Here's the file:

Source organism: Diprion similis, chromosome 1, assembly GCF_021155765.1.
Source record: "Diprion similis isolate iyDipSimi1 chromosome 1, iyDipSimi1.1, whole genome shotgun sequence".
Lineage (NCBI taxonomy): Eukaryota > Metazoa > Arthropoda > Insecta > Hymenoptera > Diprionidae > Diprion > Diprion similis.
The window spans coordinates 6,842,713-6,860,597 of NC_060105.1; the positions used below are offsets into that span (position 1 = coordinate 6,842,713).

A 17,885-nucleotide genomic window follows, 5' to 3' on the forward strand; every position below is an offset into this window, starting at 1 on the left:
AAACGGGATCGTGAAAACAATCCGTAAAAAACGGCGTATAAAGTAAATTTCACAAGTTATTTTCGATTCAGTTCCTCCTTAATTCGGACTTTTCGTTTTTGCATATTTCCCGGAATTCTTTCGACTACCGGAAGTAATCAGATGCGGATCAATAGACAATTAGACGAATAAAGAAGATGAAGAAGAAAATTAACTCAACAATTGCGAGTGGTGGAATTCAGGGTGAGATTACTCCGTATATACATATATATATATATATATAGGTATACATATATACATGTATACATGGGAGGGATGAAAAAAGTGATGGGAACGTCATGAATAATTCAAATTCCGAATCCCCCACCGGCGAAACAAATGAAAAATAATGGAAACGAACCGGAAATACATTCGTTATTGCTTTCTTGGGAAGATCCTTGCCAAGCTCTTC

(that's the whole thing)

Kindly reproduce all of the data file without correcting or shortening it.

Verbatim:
Source organism: Diprion similis, chromosome 1, assembly GCF_021155765.1.
Source record: "Diprion similis isolate iyDipSimi1 chromosome 1, iyDipSimi1.1, whole genome shotgun sequence".
Lineage (NCBI taxonomy): Eukaryota > Metazoa > Arthropoda > Insecta > Hymenoptera > Diprionidae > Diprion > Diprion similis.
The window spans coordinates 6,842,713-6,860,597 of NC_060105.1; the positions used below are offsets into that span (position 1 = coordinate 6,842,713).

A 17,885-nucleotide genomic window follows, 5' to 3' on the forward strand; every position below is an offset into this window, starting at 1 on the left:
AAACGGGATCGTGAAAACAATCCGTAAAAAACGGCGTATAAAGTAAATTTCACAAGTTATTTTCGATTCAGTTCCTCCTTAATTCGGACTTTTCGTTTTTGCATATTTCCCGGAATTCTTTCGACTACCGGAAGTAATCAGATGCGGATCAATAGACAATTAGACGAATAAAGAAGATGAAGAAGAAAATTAACTCAACAATTGCGAGTGGTGGAATTCAGGGTGAGATTACTCCGTATATACATATATATATATATATATAGGTATACATATATACATGTATACATGGGAGGGATGAAAAAAGTGATGGGAACGTCATGAATAATTCAAATTCCGAATCCCCCACCGGCGAAACAAATGAAAAATAATGGAAACGAACCGGAAATACATTCGTTATTGCTTTCTTGGGAAGATCCTTGCCAAGCTCTTC